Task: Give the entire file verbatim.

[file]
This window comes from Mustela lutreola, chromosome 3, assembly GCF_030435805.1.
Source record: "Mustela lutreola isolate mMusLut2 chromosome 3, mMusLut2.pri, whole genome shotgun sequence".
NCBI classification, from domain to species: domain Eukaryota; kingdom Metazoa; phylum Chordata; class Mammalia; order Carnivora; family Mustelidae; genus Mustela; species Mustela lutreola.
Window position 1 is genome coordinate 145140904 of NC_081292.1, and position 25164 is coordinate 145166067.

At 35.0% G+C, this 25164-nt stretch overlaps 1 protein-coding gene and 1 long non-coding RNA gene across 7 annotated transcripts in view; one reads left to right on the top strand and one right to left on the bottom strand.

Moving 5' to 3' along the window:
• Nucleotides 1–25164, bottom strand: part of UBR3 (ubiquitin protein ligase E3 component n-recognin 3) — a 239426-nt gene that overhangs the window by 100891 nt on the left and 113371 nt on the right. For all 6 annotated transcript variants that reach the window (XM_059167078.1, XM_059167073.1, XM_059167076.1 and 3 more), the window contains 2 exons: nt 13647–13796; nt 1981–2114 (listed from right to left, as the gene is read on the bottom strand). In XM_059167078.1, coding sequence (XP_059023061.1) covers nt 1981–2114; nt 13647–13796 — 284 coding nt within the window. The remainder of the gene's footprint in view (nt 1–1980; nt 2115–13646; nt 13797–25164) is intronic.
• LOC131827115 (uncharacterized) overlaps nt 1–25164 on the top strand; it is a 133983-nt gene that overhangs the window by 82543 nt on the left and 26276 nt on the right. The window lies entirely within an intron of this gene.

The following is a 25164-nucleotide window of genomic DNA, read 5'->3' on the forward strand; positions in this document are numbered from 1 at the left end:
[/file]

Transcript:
This window comes from Mustela lutreola, chromosome 3, assembly GCF_030435805.1.
Source record: "Mustela lutreola isolate mMusLut2 chromosome 3, mMusLut2.pri, whole genome shotgun sequence".
NCBI classification, from domain to species: domain Eukaryota; kingdom Metazoa; phylum Chordata; class Mammalia; order Carnivora; family Mustelidae; genus Mustela; species Mustela lutreola.
Window position 1 is genome coordinate 145140904 of NC_081292.1, and position 25164 is coordinate 145166067.

At 35.0% G+C, this 25164-nt stretch overlaps 1 protein-coding gene and 1 long non-coding RNA gene across 7 annotated transcripts in view; one reads left to right on the top strand and one right to left on the bottom strand.

Moving 5' to 3' along the window:
• Nucleotides 1–25164, bottom strand: part of UBR3 (ubiquitin protein ligase E3 component n-recognin 3) — a 239426-nt gene that overhangs the window by 100891 nt on the left and 113371 nt on the right. For all 6 annotated transcript variants that reach the window (XM_059167078.1, XM_059167073.1, XM_059167076.1 and 3 more), the window contains 2 exons: nt 13647–13796; nt 1981–2114 (listed from right to left, as the gene is read on the bottom strand). In XM_059167078.1, coding sequence (XP_059023061.1) covers nt 1981–2114; nt 13647–13796 — 284 coding nt within the window. The remainder of the gene's footprint in view (nt 1–1980; nt 2115–13646; nt 13797–25164) is intronic.
• LOC131827115 (uncharacterized) overlaps nt 1–25164 on the top strand; it is a 133983-nt gene that overhangs the window by 82543 nt on the left and 26276 nt on the right. The window lies entirely within an intron of this gene.

The following is a 25164-nucleotide window of genomic DNA, read 5'->3' on the forward strand; positions in this document are numbered from 1 at the left end: